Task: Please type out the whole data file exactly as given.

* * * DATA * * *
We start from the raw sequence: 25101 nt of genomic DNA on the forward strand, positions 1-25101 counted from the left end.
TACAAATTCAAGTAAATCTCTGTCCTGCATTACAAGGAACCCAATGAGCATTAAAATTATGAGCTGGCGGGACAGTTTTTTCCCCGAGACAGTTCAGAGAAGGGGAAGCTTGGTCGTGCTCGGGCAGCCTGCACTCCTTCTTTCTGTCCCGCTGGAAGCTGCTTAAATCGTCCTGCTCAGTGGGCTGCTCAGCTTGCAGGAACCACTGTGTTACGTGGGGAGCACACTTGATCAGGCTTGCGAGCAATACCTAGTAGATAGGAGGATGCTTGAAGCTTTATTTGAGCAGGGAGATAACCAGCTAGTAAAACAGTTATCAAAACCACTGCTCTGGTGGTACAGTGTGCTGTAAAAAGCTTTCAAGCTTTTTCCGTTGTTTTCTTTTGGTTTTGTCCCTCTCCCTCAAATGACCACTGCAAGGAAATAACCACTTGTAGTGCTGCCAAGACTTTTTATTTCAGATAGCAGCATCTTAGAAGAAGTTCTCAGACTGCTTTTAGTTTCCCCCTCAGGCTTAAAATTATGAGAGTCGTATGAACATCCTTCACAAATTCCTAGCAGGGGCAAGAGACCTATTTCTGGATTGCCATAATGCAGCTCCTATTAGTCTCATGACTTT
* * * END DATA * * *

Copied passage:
We start from the raw sequence: 25101 nt of genomic DNA on the forward strand, positions 1-25101 counted from the left end.
TACAAATTCAAGTAAATCTCTGTCCTGCATTACAAGGAACCCAATGAGCATTAAAATTATGAGCTGGCGGGACAGTTTTTTCCCCGAGACAGTTCAGAGAAGGGGAAGCTTGGTCGTGCTCGGGCAGCCTGCACTCCTTCTTTCTGTCCCGCTGGAAGCTGCTTAAATCGTCCTGCTCAGTGGGCTGCTCAGCTTGCAGGAACCACTGTGTTACGTGGGGAGCACACTTGATCAGGCTTGCGAGCAATACCTAGTAGATAGGAGGATGCTTGAAGCTTTATTTGAGCAGGGAGATAACCAGCTAGTAAAACAGTTATCAAAACCACTGCTCTGGTGGTACAGTGTGCTGTAAAAAGCTTTCAAGCTTTTTCCGTTGTTTTCTTTTGGTTTTGTCCCTCTCCCTCAAATGACCACTGCAAGGAAATAACCACTTGTAGTGCTGCCAAGACTTTTTATTTCAGATAGCAGCATCTTAGAAGAAGTTCTCAGACTGCTTTTAGTTTCCCCCTCAGGCTTAAAATTATGAGAGTCGTATGAACATCCTTCACAAATTCCTAGCAGGGGCAAGAGACCTATTTCTGGATTGCCATAATGCAGCTCCTATTAGTCTCATGACTTT